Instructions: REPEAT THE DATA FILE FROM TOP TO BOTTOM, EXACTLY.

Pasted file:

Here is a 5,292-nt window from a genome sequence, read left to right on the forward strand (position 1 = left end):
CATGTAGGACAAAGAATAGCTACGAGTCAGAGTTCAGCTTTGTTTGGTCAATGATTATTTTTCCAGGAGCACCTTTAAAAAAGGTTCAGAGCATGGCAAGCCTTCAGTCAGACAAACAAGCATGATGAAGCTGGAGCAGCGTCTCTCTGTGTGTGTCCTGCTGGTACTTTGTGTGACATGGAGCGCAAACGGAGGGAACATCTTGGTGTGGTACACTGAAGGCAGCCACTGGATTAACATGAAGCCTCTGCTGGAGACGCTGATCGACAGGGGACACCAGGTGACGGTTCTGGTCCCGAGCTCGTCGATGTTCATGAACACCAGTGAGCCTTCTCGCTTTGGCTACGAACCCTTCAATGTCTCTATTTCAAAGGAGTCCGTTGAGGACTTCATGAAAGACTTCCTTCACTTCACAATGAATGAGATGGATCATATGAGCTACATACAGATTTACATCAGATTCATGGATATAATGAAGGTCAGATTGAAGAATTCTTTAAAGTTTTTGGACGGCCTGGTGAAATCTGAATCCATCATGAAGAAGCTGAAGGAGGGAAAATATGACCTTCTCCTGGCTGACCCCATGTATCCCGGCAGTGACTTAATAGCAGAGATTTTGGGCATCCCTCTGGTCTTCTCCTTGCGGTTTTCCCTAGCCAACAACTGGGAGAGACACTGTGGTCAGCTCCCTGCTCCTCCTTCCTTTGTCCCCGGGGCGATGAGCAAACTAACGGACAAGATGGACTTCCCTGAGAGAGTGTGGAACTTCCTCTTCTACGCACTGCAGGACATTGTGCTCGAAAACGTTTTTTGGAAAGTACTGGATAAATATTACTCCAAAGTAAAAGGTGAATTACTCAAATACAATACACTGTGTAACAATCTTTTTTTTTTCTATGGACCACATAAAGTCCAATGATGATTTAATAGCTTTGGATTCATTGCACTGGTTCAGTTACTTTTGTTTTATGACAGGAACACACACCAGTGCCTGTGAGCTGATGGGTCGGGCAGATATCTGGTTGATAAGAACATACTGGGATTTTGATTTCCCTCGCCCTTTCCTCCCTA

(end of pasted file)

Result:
Here is a 5,292-nt window from a genome sequence, read left to right on the forward strand (position 1 = left end):
CATGTAGGACAAAGAATAGCTACGAGTCAGAGTTCAGCTTTGTTTGGTCAATGATTATTTTTCCAGGAGCACCTTTAAAAAAGGTTCAGAGCATGGCAAGCCTTCAGTCAGACAAACAAGCATGATGAAGCTGGAGCAGCGTCTCTCTGTGTGTGTCCTGCTGGTACTTTGTGTGACATGGAGCGCAAACGGAGGGAACATCTTGGTGTGGTACACTGAAGGCAGCCACTGGATTAACATGAAGCCTCTGCTGGAGACGCTGATCGACAGGGGACACCAGGTGACGGTTCTGGTCCCGAGCTCGTCGATGTTCATGAACACCAGTGAGCCTTCTCGCTTTGGCTACGAACCCTTCAATGTCTCTATTTCAAAGGAGTCCGTTGAGGACTTCATGAAAGACTTCCTTCACTTCACAATGAATGAGATGGATCATATGAGCTACATACAGATTTACATCAGATTCATGGATATAATGAAGGTCAGATTGAAGAATTCTTTAAAGTTTTTGGACGGCCTGGTGAAATCTGAATCCATCATGAAGAAGCTGAAGGAGGGAAAATATGACCTTCTCCTGGCTGACCCCATGTATCCCGGCAGTGACTTAATAGCAGAGATTTTGGGCATCCCTCTGGTCTTCTCCTTGCGGTTTTCCCTAGCCAACAACTGGGAGAGACACTGTGGTCAGCTCCCTGCTCCTCCTTCCTTTGTCCCCGGGGCGATGAGCAAACTAACGGACAAGATGGACTTCCCTGAGAGAGTGTGGAACTTCCTCTTCTACGCACTGCAGGACATTGTGCTCGAAAACGTTTTTTGGAAAGTACTGGATAAATATTACTCCAAAGTAAAAGGTGAATTACTCAAATACAATACACTGTGTAACAATCTTTTTTTTTTCTATGGACCACATAAAGTCCAATGATGATTTAATAGCTTTGGATTCATTGCACTGGTTCAGTTACTTTTGTTTTATGACAGGAACACACACCAGTGCCTGTGAGCTGATGGGTCGGGCAGATATCTGGTTGATAAGAACATACTGGGATTTTGATTTCCCTCGCCCTTTCCTCCCTA